Rogue and zombie databases represent a significant rick to customers.

Channel Partners

April 19, 2016

3 Min Read
Database Security Demands Monitoring From Inception to Retirement

Steve HuntBy Steve Hunt

When health insurer Anthem’s database was breached, attackers walked away with the unencrypted personal information of about 80 million members, including names, birthdates, physical and email addresses, employment information and Social Security/member identification numbers.

Attackers target databases for the same reason robbers like banks: They’re where the data, and money, are.

Yet database repositories are commonly overlooked by security professionals, even though they pose unique challenges. It’s very common for organizations to have extremely limited visibility into their database infrastructures. As a result, attackers operating strategically are able to remain active, stealing records, compromising credentials and installing malware, over many months.

It’s imperative to help customers intelligently and continuously monitor all of their database assets, from inception throughout the useful life cycle and into retirement, when the database is decommissioned. In addition, monitoring needs to be down to the “table level.” Otherwise, you won’t completely understand the database’s security profile, data ownership or purpose of the data, and you might miss changes to the data stores that could tip you off to an attack.

In short, without an in-depth understanding of every database, it’s impossible to put the right policies and procedures in place.

Helping customers rein in their databases begins with an assessment. Work with IT and business leaders to identify each and every database, then list the applications accessing it, the database’s business purpose, the nature and sensitivity of the data, the retention policy and what will be done with that database when its retention time has expired.

Then, establish policies based on data types, compliance, what apps and roles need access to the data, and any company-specific needs. Once policies are established and mapped to all databases, IT or a partner must continuously monitor the infrastructure to ensure policies and procedures are consistently and effectively enforced. Pay specific attention to identifying changes in usage patterns — these tipoffs can be the key to spotting and thwarting serious data breaches.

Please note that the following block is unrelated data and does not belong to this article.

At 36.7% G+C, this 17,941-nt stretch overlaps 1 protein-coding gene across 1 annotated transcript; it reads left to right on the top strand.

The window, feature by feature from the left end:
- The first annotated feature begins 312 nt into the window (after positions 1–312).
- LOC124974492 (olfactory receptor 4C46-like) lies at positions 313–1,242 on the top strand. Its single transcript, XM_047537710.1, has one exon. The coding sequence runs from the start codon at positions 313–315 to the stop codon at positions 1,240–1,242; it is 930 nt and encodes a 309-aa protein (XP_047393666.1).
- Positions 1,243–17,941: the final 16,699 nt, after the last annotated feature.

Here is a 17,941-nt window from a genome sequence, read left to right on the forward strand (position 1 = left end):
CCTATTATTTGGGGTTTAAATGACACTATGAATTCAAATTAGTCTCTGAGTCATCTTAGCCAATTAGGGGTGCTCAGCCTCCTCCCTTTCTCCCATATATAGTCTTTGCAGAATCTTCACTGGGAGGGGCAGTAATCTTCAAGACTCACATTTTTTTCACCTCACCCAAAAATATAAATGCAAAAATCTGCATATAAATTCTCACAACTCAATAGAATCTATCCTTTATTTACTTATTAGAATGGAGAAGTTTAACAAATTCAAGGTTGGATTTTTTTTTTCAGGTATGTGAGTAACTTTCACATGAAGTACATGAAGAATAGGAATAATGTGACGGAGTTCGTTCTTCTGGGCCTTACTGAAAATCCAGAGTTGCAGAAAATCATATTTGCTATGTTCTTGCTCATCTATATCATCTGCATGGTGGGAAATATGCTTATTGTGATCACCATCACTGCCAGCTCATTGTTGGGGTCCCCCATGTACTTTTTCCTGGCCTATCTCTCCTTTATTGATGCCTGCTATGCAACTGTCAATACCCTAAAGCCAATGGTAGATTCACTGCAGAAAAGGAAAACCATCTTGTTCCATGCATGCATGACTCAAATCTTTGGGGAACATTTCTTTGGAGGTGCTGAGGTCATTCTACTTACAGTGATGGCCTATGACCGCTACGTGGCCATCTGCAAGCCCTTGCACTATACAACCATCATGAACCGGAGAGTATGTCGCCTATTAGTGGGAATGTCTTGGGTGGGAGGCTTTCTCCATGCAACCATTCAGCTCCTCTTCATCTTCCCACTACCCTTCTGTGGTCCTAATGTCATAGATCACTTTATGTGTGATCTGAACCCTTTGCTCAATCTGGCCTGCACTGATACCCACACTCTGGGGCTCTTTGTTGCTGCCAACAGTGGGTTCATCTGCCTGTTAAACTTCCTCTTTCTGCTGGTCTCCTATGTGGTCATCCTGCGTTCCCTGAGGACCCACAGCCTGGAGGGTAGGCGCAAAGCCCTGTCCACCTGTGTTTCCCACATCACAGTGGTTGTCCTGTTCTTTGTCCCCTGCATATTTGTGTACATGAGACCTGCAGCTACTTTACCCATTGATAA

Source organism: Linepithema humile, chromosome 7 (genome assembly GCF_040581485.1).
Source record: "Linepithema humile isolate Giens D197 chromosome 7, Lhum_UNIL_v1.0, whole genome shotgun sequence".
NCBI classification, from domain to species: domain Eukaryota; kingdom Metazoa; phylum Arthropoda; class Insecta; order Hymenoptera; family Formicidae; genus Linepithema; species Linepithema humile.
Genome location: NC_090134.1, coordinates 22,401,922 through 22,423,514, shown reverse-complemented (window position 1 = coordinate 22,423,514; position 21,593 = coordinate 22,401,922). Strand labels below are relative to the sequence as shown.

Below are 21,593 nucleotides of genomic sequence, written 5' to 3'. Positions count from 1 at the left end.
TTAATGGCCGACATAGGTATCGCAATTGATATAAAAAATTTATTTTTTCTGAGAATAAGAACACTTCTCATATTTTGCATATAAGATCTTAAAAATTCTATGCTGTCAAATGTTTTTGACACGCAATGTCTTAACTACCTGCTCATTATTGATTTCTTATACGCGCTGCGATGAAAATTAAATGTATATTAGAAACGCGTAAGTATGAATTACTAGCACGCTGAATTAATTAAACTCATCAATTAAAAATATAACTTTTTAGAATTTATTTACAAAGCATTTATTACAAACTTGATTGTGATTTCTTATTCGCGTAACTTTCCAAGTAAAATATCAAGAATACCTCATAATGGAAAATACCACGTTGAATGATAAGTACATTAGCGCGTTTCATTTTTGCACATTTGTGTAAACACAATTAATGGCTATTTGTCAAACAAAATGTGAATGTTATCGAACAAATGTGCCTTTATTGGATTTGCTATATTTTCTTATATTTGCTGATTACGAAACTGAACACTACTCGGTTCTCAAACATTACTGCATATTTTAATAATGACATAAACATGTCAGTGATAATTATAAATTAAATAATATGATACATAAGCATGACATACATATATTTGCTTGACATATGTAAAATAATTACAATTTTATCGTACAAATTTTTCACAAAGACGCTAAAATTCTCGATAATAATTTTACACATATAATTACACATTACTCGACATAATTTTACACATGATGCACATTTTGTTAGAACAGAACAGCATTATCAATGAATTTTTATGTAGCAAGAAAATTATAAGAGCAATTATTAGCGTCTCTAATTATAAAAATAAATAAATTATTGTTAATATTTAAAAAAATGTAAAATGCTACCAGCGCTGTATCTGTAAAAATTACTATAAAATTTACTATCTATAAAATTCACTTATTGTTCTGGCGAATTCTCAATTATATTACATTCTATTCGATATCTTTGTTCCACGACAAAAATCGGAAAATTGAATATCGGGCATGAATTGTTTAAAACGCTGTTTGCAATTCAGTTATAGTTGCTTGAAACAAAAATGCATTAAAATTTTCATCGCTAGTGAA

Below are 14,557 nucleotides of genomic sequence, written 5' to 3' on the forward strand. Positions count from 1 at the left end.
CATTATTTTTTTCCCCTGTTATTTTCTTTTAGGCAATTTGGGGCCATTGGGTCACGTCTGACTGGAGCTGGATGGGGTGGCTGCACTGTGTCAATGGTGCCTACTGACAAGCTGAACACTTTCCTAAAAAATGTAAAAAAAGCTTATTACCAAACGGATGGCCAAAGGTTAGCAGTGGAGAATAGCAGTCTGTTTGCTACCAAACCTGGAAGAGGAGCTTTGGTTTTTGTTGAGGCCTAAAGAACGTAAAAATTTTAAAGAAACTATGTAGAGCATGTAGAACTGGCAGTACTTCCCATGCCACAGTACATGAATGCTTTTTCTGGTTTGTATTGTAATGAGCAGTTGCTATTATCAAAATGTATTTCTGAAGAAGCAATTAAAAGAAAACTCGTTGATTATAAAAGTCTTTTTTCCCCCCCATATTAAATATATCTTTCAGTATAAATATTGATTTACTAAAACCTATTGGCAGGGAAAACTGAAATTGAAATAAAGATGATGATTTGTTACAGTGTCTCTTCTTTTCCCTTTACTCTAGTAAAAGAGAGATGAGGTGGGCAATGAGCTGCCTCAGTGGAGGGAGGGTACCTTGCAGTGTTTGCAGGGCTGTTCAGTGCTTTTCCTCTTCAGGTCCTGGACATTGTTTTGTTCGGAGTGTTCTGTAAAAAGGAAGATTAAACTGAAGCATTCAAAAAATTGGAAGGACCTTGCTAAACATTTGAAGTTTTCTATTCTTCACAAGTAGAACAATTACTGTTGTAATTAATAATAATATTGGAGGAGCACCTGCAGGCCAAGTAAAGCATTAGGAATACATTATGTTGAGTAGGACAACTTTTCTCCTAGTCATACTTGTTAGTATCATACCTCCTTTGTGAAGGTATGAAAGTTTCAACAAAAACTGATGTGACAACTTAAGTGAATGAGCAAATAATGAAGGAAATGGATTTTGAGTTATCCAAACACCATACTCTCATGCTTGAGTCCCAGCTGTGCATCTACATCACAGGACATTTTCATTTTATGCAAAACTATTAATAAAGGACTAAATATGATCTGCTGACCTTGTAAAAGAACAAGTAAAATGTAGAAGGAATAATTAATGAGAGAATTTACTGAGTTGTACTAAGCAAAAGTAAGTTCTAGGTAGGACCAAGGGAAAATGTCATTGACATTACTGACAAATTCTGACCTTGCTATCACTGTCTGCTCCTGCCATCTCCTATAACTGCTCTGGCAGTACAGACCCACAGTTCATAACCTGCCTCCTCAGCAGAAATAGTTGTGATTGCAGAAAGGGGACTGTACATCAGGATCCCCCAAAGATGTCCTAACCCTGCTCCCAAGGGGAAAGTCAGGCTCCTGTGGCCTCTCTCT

Beware of Zombies

Legacy databases that should have been decommissioned long ago are an open opportunity for attack. These databases may not be properly patched, credentials haven’t been updated and it’s likely no one is monitoring them.

What to do with rogue and zombie databases?

Rogue databases may have been created during the development phase of a new application and connected to the network without IT even being aware of their existence. Developers may believe they are doing something innocuous, but without operations going through the proper life-cycle steps, the data likely won’t be properly masked, for example, leaving the enterprise vulnerable. Without intelligent monitoring in place to identify when a new database is available on the network and checking the database against current data asset inventory, there is no way to properly manage it.

Then there are the zombies. These are databases that are unused but were not decommissioned and thus may become open targets thanks to an outdated security profile and, likely, old credentials. They are not being patched, updated or monitored. Unlike rogues, zombie databases may have had proper security initially; however, they’re now vulnerable to insider threats, APTs, compromised credentials and the like.

I understand that there’s a lot of attention and money being spent securing the perimeter, mobile devices and the cloud. But IT and partners cannot afford to neglect active, and inactive, databases on the network. All databases need to be identified, inventoried and continuously monitored to ensure data stays where it was intended to be — and out of the hands of attackers.

Steve Hunt is president and COO of DB Networks. Steve is responsible for leading the development and operation of the company. Prior to DB Networks, Steve was SVP, Engineering and Operations at Coradiant, and later was a member of their Technical Advisory Board before it was acquired by BMC Software.

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